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October 18, 2021

In Camera Session with Dr. Jim Fleck: Governing the Arts and Culture Sector

By Heather Wilson, Director, Research Services
Throughout the fall, the ICD will be exploring issues important to our 2021 Fellows through a special video series, In Camera Sessions. The first video, now available, focuses on the importance of the arts and culture sector to Canada, and is in honour of Dr. James (Jim) Fleck.

Jim Fleck has dedicated a significant portion of his board career to helping Canadian arts and cultural organizations succeed. This video features Fleck, in conversation with ICD President and CEO Rahul Bhardwaj. In the later segments, the video presents a distinguished group of leaders who persuasively advocate for the importance of the cultural sector, discussing why it matters and why it should matter to Canadians. Here are some highlights from the video:

The importance of arts and culture
The Canadian arts and culture sector is vitally important to Canadian society. It is a significant economic force contributing billions of dollars to the Canadian GDP and is a substantial employer. The arts and culture sector also plays a key role as a community builder.  According to this Brookfield Institute report, “arts and culture can encourage reflectiveness, empathy, understanding, health and well-being, civic engagement, and support education and learning…cultural contexts, content, and activities can create a sense of identity, engagement, and relationships within and between communities, resulting in rich civic benefits and human bonds.”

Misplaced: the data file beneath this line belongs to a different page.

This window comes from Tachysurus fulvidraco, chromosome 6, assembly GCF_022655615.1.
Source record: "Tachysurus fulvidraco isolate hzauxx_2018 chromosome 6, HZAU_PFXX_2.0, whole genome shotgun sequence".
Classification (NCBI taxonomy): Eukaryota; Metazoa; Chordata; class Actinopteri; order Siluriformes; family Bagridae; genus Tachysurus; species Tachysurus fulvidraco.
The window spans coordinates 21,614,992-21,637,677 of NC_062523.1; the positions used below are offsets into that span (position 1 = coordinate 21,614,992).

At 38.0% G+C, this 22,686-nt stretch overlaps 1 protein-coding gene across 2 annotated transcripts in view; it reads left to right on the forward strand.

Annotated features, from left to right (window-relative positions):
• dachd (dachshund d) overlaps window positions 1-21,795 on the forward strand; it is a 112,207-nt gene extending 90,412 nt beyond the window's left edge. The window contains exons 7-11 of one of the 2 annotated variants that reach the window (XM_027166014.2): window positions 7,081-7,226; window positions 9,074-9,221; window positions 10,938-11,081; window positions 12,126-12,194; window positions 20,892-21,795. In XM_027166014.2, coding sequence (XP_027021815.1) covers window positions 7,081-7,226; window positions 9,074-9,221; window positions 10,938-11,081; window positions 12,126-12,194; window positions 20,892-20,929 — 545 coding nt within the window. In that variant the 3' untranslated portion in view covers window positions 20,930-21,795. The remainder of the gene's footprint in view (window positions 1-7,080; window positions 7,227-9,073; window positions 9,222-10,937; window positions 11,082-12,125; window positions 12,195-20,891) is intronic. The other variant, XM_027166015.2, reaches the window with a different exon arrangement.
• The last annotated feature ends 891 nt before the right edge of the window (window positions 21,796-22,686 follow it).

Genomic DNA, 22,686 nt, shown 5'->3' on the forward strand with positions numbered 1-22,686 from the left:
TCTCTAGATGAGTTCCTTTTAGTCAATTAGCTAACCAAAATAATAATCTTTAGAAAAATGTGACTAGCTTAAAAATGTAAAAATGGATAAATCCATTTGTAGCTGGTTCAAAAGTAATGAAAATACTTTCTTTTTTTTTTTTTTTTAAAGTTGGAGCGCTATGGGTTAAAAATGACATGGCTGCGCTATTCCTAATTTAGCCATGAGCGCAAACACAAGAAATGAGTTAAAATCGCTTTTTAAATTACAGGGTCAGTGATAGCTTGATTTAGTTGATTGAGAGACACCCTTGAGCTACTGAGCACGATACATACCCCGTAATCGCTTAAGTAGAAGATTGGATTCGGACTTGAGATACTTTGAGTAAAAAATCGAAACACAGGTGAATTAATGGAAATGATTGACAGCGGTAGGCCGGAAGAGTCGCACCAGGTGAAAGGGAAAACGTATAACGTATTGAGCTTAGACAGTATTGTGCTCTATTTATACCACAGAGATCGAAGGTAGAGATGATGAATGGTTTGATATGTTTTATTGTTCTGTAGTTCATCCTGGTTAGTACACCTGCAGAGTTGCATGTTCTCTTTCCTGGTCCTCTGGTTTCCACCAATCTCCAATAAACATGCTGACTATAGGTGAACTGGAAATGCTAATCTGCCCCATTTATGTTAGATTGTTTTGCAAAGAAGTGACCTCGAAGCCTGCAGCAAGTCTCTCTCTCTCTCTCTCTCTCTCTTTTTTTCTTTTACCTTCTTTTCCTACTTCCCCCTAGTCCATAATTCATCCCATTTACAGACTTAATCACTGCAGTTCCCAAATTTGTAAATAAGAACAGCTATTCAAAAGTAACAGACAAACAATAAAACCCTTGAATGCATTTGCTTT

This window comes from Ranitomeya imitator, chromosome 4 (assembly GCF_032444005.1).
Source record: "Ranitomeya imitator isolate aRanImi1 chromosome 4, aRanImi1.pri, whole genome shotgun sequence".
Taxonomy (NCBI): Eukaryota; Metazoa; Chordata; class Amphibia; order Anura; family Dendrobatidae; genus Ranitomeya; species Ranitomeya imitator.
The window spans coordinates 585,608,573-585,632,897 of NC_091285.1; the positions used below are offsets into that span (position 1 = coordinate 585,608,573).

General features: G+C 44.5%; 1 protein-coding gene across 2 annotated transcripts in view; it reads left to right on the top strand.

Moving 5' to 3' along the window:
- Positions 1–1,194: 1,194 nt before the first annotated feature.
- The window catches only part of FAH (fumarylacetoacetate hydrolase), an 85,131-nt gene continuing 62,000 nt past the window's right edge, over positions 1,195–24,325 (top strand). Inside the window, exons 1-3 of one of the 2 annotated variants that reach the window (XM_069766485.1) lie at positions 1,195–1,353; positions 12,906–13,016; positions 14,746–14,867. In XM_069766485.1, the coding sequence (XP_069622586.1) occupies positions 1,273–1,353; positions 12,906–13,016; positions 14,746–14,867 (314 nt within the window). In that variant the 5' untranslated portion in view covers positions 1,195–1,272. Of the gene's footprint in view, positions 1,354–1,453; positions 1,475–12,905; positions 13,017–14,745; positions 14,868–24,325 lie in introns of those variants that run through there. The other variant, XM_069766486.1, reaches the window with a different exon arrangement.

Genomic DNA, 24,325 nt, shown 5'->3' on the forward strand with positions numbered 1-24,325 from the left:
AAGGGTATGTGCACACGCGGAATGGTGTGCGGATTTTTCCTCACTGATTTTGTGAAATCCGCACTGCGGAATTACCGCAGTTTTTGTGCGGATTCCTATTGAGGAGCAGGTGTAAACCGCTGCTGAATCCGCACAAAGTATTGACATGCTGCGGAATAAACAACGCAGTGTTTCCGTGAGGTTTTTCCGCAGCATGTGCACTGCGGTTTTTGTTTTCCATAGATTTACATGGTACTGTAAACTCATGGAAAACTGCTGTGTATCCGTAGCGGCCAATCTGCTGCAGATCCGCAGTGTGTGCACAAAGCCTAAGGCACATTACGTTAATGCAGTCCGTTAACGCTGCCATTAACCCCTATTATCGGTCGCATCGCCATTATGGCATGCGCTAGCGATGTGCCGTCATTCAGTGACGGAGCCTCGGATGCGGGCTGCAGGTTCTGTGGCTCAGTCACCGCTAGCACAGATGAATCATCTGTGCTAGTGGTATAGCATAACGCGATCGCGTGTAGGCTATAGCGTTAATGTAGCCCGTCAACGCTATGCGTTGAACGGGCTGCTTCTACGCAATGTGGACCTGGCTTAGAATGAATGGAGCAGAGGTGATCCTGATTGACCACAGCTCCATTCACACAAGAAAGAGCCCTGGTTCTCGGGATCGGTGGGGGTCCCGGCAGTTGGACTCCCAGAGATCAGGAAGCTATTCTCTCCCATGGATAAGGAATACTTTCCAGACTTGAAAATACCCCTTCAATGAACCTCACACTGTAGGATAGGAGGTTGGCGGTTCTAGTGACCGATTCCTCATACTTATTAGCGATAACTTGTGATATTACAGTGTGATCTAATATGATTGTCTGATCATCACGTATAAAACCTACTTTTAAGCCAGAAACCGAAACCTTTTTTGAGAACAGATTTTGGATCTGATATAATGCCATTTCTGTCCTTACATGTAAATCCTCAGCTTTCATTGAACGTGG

A conversation with Jim Fleck
In this conversation, Fleck discusses the importance of the cultural sector, the need for effective governance of arts & cultural organizations, and why business should support the arts. When asked to identify why arts and culture matter, Fleck notes, “two words: innovation and creativity, those elements are so important for any country or any economy that wants to be successful in the world today…[Artists] do look at life through a different lens and they expand the horizons and they stimulate the imagination. These are all highly desirable attributes for any business to have.” Building on this idea, Fleck also observes that in considering support for arts and culture, corporate leaders should remember that knowledge workers can choose to live anywhere – a vibrant cultural sector can be one important element in the attraction of the talent companies need to be successful.

Douglas Knight on the national narrative
Following the Fleck interview, we explore Canadian arts and culture even further with the Chair and CEO of the Governor General’s Performing Arts Awards Foundation, Douglas Knight. He discusses the importance of arts and culture to Canada, its challenges as well as its future.